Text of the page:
Sunday 19 May 2019

Teenage actress Ramsey has magic touch as 'The Worst Witch'

Boys can do it too: Bella Ramsey as ‘The Worst Witch’
Boys can do it too: Bella Ramsey as ‘The Worst Witch’

Tara Conlan

If Bella Ramsey could cast any spell she liked, it would be one that instantly tidied her room.

"I don't often get round to it and would find it very handy," she said. But that is where her similarities with most 13-year-olds ends.

Described as "an incredible new child actress" by the Radio Times, Ramsey has already found fame as Lady Lyanna Mormont in Game of Thrones. Now the teenager is set to cast a spell over children too as Mildred Hubble in a lavish adaptation of The Worst Witch.

The magical new version of Jill Murphy's series of books about Miss Cackle's Academy for Witches will be broadcast as 12 episodes starting January 11 on CBBC and will then stream on Netflix. The show is a collaboration between the BBC, Netflix and German broadcaster ZDF, so it has a budget far beyond that usually spent on children's television programmes.

With special effects designed by the Doctor Who team and a school set in a castle to rival Hogwarts, some may compare it with Harry Potter. Ramsey said: "It's not Harry Potter for girls because girls like Harry Potter as well.

"Anyone can watch The Worst Witch - it's quite a versatile programme, even though most of the cast are female. Mildred Hubble is a witch for everyone. Boys can watch it too."

She agreed there was a kind of sisterhood among the mostly female cast, which includes Wendy Craig, Amanda Holden and Downton Abbey actors Clare Higgins, who plays kindly Miss Cackle, and Raquel Cassidy as the strict Miss Hardbroom.

Ramsey, who does her schooling online, enjoyed reading Murphy's books and saw elements of Mildred in herself. "She's clumsy and I'm quite clumsy," she said. "I'm always spilling stuff down me. She always tries her best at everything, which is something I try to do."

If the trajectory of the stars of the previous series of The Worst Witch is anything to go by, Ramsey has a good chance of making her career last well beyond her teens.

The last time there was a TV adaptation of the books, Felicity Jones, who has the lead role in the Star Wars offshoot Rogue One, played Mildred. Ramsey has watched that version but said the new offering is "quite different".

"Classic aspects have to stay the same but it's been twisted to make it more modern for the 21st century," she said. Updates include references to allergies and Mildred's mother preferring to be called Ms rather than Miss.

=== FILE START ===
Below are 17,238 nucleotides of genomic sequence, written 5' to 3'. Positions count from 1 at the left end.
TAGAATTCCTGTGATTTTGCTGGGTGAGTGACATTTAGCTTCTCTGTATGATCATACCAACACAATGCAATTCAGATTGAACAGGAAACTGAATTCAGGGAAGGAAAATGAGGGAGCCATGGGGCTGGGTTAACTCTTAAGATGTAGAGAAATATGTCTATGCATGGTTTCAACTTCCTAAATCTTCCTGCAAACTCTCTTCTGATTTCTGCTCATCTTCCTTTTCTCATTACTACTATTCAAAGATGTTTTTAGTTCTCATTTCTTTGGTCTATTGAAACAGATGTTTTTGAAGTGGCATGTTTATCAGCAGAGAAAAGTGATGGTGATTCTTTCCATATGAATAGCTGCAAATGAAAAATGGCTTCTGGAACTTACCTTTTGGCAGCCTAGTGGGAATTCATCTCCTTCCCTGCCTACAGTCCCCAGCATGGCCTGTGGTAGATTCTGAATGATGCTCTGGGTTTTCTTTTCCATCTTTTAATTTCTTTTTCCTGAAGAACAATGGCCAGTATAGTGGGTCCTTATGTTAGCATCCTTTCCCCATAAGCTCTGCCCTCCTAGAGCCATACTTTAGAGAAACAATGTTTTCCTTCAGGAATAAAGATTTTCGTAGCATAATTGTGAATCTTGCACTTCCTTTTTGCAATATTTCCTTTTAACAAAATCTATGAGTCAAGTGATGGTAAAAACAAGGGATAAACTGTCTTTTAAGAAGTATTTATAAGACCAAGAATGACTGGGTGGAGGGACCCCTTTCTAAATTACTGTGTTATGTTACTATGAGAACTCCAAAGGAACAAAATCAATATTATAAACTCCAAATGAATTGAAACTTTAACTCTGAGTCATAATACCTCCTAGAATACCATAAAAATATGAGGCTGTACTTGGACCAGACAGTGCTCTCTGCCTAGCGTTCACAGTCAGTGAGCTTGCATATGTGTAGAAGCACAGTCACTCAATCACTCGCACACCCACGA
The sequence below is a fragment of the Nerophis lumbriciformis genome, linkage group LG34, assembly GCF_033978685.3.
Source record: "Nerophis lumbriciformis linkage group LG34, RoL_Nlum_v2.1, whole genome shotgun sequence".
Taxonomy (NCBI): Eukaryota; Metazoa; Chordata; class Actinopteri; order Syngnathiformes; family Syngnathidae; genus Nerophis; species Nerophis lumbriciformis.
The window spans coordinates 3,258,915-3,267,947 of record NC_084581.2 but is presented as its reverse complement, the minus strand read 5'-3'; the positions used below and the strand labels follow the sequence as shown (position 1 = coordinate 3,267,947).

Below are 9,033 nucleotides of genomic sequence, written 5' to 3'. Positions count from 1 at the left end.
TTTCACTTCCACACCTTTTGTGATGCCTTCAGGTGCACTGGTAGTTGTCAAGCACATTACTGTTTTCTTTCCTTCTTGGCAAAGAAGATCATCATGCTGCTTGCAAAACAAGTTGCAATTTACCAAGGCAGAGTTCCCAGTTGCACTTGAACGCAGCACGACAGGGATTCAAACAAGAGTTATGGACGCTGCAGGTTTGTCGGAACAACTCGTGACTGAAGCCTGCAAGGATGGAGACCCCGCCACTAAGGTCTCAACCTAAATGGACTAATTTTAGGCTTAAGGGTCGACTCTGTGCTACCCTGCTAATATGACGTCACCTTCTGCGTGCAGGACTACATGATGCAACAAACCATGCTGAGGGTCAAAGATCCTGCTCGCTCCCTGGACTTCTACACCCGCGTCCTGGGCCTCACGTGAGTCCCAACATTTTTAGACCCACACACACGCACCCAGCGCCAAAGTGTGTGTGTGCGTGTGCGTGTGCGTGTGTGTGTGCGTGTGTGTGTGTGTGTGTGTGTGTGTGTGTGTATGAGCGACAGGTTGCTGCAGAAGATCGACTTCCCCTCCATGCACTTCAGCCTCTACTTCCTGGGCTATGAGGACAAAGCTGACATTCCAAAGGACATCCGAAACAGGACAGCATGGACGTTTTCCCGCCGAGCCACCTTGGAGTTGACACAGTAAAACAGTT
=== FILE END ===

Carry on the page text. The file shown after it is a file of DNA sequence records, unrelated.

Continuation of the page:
Ramsey's maturity and on-screen naturalness are evident and were praised by Game of Thrones actors. "Although it is a really fun and amazing experience, it is a job and you've got to live up to what's expected," she said. "There's often a really tight team schedule, so you've got to be able to fit things in. I want to make life easier for people rather than being a nightmare."

She does not mind the attention brought by Game of Thrones. "It always gives me a fuzzy feeling inside after anyone's recognised me," she said.

"I just feel so happy because they've been so happy to meet me, so I feel like I've made their day."

Asked if Lyanna will return, she added: "There's been speculation I'm coming back - we'll have to wait and see."

Her parents do not let her watch the violent Game of Thrones but she is allowed to watch footage of her acting. "When I watch it back I'm like, 'Turn it off!' I pick out stuff, thinking I should've done that better," she said.

Getting into acting "just kind of happened by accident". There is musical talent in the family, as her businessman father Alex plays the trumpet and her elder sister played in amateur groups, which Ramsey also went along to before she auditioned to train at the Television Workshop.

"I was doing it for fun and then it just happened, and I'm very thankful for it," she said. She added wisely that rejections for parts should be seen as "positive, because the more you get rejected the closer you come to being accepted".

Ramsey has two jobs coming up, voicing the lead in Netflix animation series Hilda, and taking the title role in a local production of Annie.

She hopes to one day set up a performing school for children with special needs. But for now she is just enjoying acting. "I like the opportunity to be someone else," she said. "Acting lets you be in a place where no one's judging you."

© Guardian News & Media

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